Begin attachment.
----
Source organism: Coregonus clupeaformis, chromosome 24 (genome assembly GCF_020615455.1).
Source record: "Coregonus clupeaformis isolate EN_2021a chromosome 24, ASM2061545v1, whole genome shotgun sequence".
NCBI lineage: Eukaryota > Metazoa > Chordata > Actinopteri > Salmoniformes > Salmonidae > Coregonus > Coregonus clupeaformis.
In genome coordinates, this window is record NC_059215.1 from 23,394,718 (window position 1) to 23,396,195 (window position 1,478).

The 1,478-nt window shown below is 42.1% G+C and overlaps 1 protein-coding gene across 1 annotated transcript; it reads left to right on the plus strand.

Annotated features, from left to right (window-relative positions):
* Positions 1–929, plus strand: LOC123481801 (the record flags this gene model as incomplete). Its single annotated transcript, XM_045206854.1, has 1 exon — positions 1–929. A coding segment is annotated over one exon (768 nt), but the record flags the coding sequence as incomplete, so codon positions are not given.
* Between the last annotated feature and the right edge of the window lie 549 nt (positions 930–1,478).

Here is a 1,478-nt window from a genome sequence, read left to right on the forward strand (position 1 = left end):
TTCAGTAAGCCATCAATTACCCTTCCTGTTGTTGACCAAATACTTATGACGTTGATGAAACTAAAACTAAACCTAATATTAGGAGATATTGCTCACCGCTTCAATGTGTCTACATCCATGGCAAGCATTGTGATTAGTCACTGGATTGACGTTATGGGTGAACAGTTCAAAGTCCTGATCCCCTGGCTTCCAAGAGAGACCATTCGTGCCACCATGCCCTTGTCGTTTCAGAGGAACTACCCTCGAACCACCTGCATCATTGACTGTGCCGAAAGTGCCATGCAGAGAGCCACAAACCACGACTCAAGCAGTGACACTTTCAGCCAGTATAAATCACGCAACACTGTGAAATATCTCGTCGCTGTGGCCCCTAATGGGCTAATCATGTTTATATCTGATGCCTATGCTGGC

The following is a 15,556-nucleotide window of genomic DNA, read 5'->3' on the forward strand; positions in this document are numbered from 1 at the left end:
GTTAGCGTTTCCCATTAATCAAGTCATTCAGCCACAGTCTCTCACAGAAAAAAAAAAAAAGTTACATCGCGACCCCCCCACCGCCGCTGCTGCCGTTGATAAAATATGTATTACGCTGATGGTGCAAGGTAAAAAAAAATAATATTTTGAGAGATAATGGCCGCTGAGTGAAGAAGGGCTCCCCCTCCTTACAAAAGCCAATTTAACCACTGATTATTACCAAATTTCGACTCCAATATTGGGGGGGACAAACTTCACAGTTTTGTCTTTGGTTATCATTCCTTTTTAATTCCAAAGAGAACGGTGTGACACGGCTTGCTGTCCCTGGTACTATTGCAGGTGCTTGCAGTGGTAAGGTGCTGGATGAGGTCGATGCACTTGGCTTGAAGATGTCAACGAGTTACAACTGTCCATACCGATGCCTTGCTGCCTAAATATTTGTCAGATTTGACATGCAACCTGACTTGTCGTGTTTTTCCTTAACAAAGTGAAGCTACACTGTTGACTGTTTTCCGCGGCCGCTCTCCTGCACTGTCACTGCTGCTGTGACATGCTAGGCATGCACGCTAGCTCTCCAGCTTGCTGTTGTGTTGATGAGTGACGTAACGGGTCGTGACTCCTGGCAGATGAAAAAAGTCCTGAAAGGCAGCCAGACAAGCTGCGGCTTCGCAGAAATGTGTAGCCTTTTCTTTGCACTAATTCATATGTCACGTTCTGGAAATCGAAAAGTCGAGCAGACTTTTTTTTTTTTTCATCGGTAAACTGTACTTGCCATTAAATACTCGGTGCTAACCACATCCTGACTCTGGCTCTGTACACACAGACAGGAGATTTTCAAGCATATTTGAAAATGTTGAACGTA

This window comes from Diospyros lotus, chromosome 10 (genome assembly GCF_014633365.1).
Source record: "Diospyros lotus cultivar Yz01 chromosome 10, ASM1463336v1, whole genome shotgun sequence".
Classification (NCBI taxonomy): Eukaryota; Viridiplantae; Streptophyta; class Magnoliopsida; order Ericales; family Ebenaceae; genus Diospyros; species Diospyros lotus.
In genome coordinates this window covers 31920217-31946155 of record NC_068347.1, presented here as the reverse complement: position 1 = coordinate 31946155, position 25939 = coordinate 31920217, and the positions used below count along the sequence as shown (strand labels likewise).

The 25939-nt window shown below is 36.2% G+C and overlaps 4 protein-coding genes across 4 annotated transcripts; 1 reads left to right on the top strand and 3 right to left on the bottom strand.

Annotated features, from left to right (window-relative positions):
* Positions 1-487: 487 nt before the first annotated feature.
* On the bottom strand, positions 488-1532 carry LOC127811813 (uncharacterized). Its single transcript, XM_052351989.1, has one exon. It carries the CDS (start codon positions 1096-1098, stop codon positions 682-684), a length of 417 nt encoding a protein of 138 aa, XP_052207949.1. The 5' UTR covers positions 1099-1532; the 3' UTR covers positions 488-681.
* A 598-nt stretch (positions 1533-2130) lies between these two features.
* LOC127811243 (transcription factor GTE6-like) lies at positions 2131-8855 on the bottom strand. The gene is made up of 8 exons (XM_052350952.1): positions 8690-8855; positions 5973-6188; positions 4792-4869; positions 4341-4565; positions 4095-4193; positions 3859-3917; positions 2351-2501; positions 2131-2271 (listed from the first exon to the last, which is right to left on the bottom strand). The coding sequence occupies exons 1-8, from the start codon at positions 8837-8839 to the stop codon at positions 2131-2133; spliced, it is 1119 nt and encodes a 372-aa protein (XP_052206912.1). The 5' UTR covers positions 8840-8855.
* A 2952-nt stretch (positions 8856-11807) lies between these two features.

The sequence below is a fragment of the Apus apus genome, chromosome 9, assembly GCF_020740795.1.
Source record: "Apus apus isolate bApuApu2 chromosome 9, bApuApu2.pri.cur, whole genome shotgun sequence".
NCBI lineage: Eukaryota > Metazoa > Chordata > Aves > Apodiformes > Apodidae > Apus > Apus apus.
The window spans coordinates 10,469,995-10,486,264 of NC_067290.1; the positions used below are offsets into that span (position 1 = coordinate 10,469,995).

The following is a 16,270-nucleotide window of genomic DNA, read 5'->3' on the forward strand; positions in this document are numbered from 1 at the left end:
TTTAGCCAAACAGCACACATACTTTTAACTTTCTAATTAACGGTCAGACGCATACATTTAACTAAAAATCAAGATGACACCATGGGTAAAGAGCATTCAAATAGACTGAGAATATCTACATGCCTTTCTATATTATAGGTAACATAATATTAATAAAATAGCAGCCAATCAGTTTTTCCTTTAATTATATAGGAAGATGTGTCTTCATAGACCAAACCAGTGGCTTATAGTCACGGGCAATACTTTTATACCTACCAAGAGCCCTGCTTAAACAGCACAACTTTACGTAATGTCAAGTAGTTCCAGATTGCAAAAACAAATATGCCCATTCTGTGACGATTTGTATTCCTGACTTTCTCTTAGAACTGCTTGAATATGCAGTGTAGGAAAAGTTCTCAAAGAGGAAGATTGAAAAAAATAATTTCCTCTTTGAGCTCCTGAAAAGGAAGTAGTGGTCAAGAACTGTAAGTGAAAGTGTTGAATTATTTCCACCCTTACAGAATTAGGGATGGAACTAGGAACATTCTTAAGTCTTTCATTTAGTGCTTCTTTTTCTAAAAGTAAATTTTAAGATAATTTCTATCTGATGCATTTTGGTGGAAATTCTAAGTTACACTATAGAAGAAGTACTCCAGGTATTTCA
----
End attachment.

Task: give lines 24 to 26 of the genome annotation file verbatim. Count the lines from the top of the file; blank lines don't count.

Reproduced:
The sequence below is a fragment of the Apus apus genome, chromosome 9, assembly GCF_020740795.1.
Source record: "Apus apus isolate bApuApu2 chromosome 9, bApuApu2.pri.cur, whole genome shotgun sequence".
NCBI lineage: Eukaryota > Metazoa > Chordata > Aves > Apodiformes > Apodidae > Apus > Apus apus.